Samantha Barbash, one of the subjects of the New York Magazine article on which the film is based, is suing Jennifer Lopez's production company.
Hustlers, helmed by Hollywood heavyweights Jennifer Lopez and Constance Wu, made 157 million dollars worldwide. However, the former was reportedly paid nothing for her starring role as Ramona; which is also how much money Samantha Barbash, the woman on whom Lopez’s character was based, received. Barbash reports that she declined multiple offers to sell her life rights, which she refused on the grounds that; “I have bags that are worth more than what they wanted to pay me.”
Now, Barbash is pressing charges for 40 million dollars in combined compensatory and punitive damages against the film’s producers (including Nuyorican Productions, co-owned by Lopez). The court papers take issue with the use of Barbash’s likeness and claim that; “Defendants made statements and created scenes of and concerning Ms. Barbash in a grossly irresponsible manner” — making explicit reference to the character’s use of drugs and lack of professional loyalty.
The situation poses some questions about the film’s motivations. Surely if producers cared about doing the story justice, they would have considered paying Barbash fairly for a project that, with the star power of JLo amidst a serious career renaissance, would surely be a hit. Is this really a film that cares about the exotic dancer and stripper community, or is it just looking to cash in on the growing interest in sex workers’ day-to-day lives without actually giving back?
Firstly, before we consider the problem at hand, it’s worth considering what Hustlers achieved. With a buzz-worthy premiere at Toronto International Film Festival, a major performance at the box office and acclaim from critics, Hustlers was one of the defining cinematic releases of 2019. It was also, on some fronts, a step forward for representation. Making 157 million dollars worldwide, off of a 20 million dollar budget, Hustlers not only serves as proof that female-fronted projects can make bank but makes a case for more diverse casting within releases of this ilk; something that previous projects like Bad Moms or television’s Fleabag could really learn from. Its cast centred women of colour, an important gesture in an industry which continuously sidelines this group through lower pay, limited casting options and tokenistic gestures.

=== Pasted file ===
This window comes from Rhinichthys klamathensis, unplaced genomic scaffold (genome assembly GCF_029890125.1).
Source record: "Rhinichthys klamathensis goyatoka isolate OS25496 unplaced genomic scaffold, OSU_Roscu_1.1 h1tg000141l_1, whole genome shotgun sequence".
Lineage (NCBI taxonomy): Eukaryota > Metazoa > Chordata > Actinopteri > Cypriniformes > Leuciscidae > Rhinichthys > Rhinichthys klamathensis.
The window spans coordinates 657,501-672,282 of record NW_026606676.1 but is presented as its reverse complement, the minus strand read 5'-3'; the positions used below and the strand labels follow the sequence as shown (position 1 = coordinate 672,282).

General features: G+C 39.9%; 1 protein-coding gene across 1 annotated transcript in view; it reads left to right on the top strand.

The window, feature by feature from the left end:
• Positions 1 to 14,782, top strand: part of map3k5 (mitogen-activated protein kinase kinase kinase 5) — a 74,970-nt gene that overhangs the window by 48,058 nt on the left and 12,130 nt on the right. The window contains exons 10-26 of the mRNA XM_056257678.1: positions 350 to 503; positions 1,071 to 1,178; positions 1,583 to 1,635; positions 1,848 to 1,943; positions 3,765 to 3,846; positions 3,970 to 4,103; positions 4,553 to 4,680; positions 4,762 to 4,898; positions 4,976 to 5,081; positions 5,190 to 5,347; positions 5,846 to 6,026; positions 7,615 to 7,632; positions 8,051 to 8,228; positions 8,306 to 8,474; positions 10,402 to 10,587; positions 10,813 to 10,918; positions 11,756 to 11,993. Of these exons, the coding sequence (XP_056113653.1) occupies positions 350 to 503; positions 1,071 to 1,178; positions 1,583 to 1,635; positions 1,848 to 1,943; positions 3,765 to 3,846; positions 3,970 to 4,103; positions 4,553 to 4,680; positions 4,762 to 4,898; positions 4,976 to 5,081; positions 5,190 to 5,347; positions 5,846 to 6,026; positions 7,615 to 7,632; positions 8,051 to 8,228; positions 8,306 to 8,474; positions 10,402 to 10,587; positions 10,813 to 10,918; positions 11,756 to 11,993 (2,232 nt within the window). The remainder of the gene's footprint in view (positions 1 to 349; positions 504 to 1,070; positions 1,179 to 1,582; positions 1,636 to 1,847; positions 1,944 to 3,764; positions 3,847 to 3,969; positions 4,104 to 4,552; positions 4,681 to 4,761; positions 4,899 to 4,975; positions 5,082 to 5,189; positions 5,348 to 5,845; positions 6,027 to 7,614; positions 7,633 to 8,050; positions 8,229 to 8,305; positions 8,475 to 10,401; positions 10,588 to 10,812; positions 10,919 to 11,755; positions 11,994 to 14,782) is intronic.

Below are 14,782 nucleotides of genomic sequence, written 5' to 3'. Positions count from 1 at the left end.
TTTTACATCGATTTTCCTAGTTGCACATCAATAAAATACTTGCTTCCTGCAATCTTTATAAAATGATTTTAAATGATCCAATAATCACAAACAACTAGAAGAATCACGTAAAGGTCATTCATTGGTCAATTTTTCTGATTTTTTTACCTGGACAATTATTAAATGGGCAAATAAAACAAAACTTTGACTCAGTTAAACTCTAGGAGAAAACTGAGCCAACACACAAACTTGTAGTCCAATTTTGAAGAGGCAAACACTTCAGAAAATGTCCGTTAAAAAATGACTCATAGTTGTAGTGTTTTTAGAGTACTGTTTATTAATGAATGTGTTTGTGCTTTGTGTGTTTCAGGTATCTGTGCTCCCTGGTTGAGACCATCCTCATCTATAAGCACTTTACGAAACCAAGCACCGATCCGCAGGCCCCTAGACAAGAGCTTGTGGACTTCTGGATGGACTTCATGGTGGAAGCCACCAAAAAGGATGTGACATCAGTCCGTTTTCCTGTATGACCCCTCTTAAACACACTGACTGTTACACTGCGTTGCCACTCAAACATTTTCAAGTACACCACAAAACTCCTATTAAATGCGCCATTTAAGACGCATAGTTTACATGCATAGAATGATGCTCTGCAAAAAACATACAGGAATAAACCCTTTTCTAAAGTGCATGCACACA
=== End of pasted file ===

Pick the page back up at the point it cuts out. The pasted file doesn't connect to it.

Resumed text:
So a win on certain fronts, but how well does Hustlers represent the strippers and exotic dancers at the heart of its narrative? Notably, it’s one of the few releases to focus entirely on the lives of sex workers beyond the objectively terrible Moulin Rouge or the voyeuristic Magic Mike. Compared to what’s come before it, then, Hustlers is definitely an improvement, particularly when it comes to presenting strippers as fully-fleshed-out human beings rather than just props in a wider narrative. Thankfully, however, the Hustlers producers knew they couldn’t let a lack of positive fore-runners allow them to get complacent about setting the bar too low.
Work was done to ensure that the representation of strippers and exotic dancers could bring something positive to the table, rather than being just another sensationalist or inaccurate depiction. Actors who had experience in stripping (Cardi B and Trace Lysette) were featured in the film, albeit in minor roles, and stripper and comedian Jacqueline Frances was hired as a consultant to steer the film in a more sensitive direction. Some of Hustlers was also shot in a real life strip club, NYC’s Show Palace, allowing viewers with no first-hand experience of show bars to more accurately envisage the scene. However, whilst this might have improved the film’s realism, it caused IRL harm to some of the women that worked there. With the club shut down for a week’s filming, some dancers lost up to a week’s wages, reportedly running into the thousands of dollars.
Regardless of how good Hustlers is as a film or how true to life it is, it’s not necessarily a give-in that it will do anything positive for the strippers and exotic dancers it tries to represent. It’s ultimately doubtful that one film can, on its own, curb the discrimination experienced by this group or redress the lack of workplace legislation put in place to protect their livelihood. This is particularly true for Hustlers due to the fact it doesn’t directly advocate for improved conditions for strippers and exotic dancers, or point to the ongoing labour movement within the community. This is where the conversation around representation clearly hits a stumbling block: when a marginalised group is actively being denied their rights, more direct forms of intervention are clearly more valuable than depoliticised depictions in the media.
Leeching off the narrative of a marginalised group without directly platforming the issues that might matter to them, it’s hard to ignore the uneven power dynamics at play here. This seems particularly true when we consider that the people who made Hustlers got a lot more out of it materially (try 157 million dollars) than the real-life women it represented. Say what you will, but Barbash is entitled to that 40 million.
8 January 2020